Beaches that failed in the North-East and North Yorkshire included: Sandsend, Staithes, Saltburn, Seaton Carew North, Seaham, Seaton Sluice and Spittal.

Saltburn's annual Spring beach clean, scheduled for last Sunday, has had to be postponed due to continued bad weather.

Saturday, March 16, 2013

Saltburn Drama Festival

Next week’s Saltburn Drama Festival is the perfect opportunity for new directors to stage their first plays.

And this year, the Saltburn ‘53 Drama Group Youth is presenting A Year And A Day, directed by Stephanie Lightwing, who is a member of the youth group.

At just 17, Stephanie is directing a large group of young actors in this complex and challenging play.

Set in a beautiful garden, it tells the story of two warring tribes and the consequences of their antagonism through the ages.

The play is very visual with a strong emphasis on dance and physical action, and music is a recurring theme. There is also a supernatural element.

“Two people, one from each tribe, fall in love and are killed,” says Stephanie. “The play is about how they come back together to seek revenge.”

The play, by Christina Reid, was written specifically for young actors and first presented as part of the National Theatre’s Connections Festival.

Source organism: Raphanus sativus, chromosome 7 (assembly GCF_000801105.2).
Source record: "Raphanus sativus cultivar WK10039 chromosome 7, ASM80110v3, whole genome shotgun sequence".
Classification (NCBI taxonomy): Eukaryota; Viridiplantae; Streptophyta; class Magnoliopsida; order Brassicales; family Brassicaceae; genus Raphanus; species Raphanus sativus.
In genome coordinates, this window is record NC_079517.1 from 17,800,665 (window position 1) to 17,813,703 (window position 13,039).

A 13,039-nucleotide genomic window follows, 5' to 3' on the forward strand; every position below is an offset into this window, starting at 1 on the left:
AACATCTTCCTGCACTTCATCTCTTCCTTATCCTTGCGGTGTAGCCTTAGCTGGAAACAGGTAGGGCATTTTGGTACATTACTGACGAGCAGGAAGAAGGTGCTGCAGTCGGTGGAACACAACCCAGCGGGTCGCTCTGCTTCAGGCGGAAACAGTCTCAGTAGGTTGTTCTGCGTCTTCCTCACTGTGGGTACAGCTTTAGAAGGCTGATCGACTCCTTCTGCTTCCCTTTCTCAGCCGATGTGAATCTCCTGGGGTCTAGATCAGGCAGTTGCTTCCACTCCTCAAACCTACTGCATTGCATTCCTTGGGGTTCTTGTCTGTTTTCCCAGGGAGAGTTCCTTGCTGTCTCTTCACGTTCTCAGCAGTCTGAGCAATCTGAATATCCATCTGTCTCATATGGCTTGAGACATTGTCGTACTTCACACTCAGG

Stephanie says she was attracted to the play when she read the script and found she could visualise the staging.

“And the ’53 Drama Group has the people to do it,” she adds.

Stephanie has been a member of the drama group for several years and has performed in many productions, most recently playing Belle in Beauty And The Beast the pantomime, and Feste in Twelfth Night.

She would like to work in theatre professionally.

“I would like to be an actress and then go into directing when I have more experience,” she says.

The Saltburn Drama Festival runs from Monday, March 18 to Saturday, March 23.

Shows are at 7.30pm Monday to Friday and 7pm on Saturday.

A Year And A Day will take to the stage on the Wednesday.

Tickets are £6, concessions £5 and a weekly ticket is £15.

All tickets are available from Saltburn Health Food Shop, the Theatre Box Office and online at

Friday, March 15, 2013

James Arthur comes home for Comic Relief to support STAMP Revisited.

Ahead of Red Nose Day Saltburn's X Factor winner James Arthur has been back on home ground to lend support to the Comic Relief cause.

After visiting CRISIS earlier in the week in support of homeless single people and helping them run a songwriting workshop James was back on Teesside.
Yesterday he visited a mental health charity in Middlesbrough, which is partly funded by Comic Relief, and he also called in on his old school in Redcar.